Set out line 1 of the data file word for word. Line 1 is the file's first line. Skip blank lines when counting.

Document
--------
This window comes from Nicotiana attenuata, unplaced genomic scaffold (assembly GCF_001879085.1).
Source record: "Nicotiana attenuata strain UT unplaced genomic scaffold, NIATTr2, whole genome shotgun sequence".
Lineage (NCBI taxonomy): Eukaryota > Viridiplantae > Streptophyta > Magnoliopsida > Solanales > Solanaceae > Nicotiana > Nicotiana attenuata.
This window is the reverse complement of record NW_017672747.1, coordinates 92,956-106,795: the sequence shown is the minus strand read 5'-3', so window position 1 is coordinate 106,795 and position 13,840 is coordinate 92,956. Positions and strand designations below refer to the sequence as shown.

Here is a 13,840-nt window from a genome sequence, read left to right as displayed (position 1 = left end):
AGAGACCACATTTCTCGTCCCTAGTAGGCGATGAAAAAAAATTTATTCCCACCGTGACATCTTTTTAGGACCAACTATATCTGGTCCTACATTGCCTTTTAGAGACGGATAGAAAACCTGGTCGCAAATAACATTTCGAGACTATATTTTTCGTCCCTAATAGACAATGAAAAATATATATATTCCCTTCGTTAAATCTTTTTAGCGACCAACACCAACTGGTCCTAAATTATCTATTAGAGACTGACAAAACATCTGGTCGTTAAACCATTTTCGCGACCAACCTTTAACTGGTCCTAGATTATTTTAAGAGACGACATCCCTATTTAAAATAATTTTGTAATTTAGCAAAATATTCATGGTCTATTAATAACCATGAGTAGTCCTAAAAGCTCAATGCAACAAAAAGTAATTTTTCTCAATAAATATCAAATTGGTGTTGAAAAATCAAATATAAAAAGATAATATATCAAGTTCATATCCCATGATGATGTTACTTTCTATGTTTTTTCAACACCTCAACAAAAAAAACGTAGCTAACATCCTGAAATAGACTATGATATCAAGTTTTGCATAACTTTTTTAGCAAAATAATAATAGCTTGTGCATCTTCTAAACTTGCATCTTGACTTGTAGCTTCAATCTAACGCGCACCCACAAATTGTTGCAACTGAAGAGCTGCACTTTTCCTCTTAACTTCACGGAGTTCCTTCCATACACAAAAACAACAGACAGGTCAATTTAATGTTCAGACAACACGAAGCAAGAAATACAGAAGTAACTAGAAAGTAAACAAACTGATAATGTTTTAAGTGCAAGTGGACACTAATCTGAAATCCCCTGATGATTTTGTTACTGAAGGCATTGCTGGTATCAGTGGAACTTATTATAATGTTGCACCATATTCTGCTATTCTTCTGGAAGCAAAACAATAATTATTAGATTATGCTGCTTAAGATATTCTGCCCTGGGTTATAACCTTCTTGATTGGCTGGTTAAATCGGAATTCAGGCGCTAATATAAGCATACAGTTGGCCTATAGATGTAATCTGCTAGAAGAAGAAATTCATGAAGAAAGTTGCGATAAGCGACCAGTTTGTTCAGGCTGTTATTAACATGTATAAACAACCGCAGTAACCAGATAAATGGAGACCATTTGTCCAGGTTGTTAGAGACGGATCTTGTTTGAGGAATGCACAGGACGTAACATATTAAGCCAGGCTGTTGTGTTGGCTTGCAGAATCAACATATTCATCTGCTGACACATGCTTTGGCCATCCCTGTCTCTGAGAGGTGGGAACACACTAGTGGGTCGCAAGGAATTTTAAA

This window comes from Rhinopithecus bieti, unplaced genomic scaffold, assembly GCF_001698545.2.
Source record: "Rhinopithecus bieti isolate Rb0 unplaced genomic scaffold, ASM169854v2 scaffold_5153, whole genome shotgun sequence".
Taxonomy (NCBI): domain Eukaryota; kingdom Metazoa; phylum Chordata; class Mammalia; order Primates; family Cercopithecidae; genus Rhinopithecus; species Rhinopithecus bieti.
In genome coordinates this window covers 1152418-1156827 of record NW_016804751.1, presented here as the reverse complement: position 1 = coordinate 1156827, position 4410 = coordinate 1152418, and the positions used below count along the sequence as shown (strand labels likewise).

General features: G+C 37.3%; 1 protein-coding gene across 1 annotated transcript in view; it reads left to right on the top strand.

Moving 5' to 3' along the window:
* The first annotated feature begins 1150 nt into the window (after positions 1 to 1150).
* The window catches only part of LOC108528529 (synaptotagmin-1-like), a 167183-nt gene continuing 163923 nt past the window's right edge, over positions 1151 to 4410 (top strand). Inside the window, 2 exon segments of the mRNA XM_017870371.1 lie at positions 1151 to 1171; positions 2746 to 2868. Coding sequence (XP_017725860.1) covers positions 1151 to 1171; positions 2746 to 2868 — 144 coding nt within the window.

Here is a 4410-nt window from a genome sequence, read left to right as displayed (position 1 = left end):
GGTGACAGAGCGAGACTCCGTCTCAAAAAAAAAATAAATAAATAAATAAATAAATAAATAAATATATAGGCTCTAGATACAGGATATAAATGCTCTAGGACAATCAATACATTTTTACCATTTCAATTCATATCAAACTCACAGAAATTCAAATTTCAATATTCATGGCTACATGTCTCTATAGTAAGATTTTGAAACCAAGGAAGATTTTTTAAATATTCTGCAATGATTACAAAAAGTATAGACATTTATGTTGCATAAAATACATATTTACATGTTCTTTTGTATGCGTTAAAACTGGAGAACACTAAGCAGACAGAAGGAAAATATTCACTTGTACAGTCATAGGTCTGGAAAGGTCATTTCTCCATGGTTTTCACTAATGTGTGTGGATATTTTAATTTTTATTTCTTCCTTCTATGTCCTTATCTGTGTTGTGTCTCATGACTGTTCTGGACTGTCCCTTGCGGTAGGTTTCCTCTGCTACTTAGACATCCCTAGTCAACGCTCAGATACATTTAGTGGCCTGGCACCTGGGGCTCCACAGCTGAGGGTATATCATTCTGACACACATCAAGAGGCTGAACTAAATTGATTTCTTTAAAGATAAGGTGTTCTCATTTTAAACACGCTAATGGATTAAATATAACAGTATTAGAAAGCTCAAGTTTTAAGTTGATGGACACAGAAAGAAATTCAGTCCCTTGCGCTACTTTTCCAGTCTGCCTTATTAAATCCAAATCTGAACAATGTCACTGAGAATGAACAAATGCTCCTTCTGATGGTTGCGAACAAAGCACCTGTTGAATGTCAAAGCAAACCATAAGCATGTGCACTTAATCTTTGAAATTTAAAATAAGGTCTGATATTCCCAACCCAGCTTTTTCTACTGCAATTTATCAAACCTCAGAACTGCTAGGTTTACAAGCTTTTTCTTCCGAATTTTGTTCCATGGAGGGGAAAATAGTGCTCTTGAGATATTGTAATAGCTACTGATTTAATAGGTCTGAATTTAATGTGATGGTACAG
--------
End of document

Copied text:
This window comes from Nicotiana attenuata, unplaced genomic scaffold (assembly GCF_001879085.1).